The four speeches given by Israeli Prime Minister Benjamin Netanyahu and U.S. President Barack Obama highlight the lack of agreement and level of mistrust between the leaders, and emphasize the need for better channels of communication, says CFR's Robert Danin.
Senior political writer for the Daily Beast and Senior Fellow at the New America Foundation, Peter Beinart, writes that Netanyahu's response to Obama's parameters for Palestinian and Israeli peace was nothing short of bizarre.
In this opinion piece for the Financial Times, Michael Herzog, a Fellow at the Washington Institute of Near East Policy, argues that if Israel wishes to garner international support it must outline its own peace initiative.
Leslie H. Gelb says that President Obama's speech on the Middle East was sensible, courageous, and fair, but it has been challengedfor reasons good and bad in a region unable to transcend its ancient grudges.
In an interview conducted by Edmund Sanders of the Lost Angeles Times in Jerusalem, Ehud Barak, Israeli Defense Minister, discusses Netanyahu's US trip, Israel's need to make a bold peace proposal, and whether Israel can work with the newly unified Palestinian Authority.
In this piece for Foreign Policy, Salman Shaikh, Director of the Brookings Doha Center and a fellow at the Saban Center for Middle East Policy at the Brookings Institution, writes that the Arab Spring has only further complicated the hopes for Palestinian and Israeli peace because it has renewed the Palestinians hope for greater freedoms.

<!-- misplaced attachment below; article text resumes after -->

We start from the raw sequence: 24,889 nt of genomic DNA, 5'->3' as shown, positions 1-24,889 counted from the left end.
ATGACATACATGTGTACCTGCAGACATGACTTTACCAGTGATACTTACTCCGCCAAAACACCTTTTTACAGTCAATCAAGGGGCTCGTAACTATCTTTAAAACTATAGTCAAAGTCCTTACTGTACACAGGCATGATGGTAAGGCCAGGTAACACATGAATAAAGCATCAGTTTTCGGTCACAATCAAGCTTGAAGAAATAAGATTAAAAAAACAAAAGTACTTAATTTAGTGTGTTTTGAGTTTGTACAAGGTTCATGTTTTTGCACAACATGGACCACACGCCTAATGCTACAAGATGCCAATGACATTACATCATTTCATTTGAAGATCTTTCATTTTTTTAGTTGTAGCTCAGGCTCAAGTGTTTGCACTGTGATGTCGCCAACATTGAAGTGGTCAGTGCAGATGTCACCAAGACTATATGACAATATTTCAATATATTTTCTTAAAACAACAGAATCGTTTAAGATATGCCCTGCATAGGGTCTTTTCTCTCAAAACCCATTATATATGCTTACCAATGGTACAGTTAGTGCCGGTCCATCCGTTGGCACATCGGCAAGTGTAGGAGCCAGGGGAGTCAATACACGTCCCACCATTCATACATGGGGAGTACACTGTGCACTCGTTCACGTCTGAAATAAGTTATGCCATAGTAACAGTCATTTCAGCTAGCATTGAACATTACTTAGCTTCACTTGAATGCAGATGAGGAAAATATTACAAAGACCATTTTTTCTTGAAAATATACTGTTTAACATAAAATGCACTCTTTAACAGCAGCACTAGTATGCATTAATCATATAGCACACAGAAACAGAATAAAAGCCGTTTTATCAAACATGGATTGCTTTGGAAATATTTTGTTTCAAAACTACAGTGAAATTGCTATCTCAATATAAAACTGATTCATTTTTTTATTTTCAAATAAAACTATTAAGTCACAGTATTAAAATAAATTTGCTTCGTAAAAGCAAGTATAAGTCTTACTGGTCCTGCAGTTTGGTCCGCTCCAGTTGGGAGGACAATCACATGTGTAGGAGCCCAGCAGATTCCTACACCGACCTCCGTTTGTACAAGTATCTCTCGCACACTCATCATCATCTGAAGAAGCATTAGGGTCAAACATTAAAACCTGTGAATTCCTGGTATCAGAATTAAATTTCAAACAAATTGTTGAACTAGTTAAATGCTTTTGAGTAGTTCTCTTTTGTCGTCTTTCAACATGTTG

Robert Danin argues that President Obama, in his speech on the Middle East, provided an American response to the Middle East uprisings that was bold and ambitious, but his plans for an Israeli-Palestinian settlement lacked a clear way forward.
The Daily Beast's Peter Beinart writes that if the United States and Israel cannot agree on the borders of a Palestinian state similar to those drawn in 1967, other regional actors may seize the opportunity to re-shape the Middle East.
The New York Times' Thomas Friedman argues that both Prime Minister Netanyahu of Israel and U.S. President Barack Obama are failing to "manage the unavoidable". Friedman criticizes Obama's energy policy and urges Netanyahu to devise a plan to cede the West Bank to the Palestinians.
In this Washington Post op-ed, David Makovsky, distinguished fellow at and Director of the Washington Institute's Project for Middle East Peace Process, argues that when Netanyahu addresses the U.S. Congress next week, he had better come prepared with a plan to renew peace negotiations with Palestinians.
The authors argue that the United States has responded inadequately to the rise of Chinese power and recommend placing less strategic emphasis on the goal of integrating China into the international system and more on balancing China's rise.
Campbell evaluates the implications of the Boko Haram insurgency and recommends that the United States support Nigerian efforts to address the drivers of Boko Haram, such as poverty and corruption, and to foster stronger ties with Nigerian civil society.
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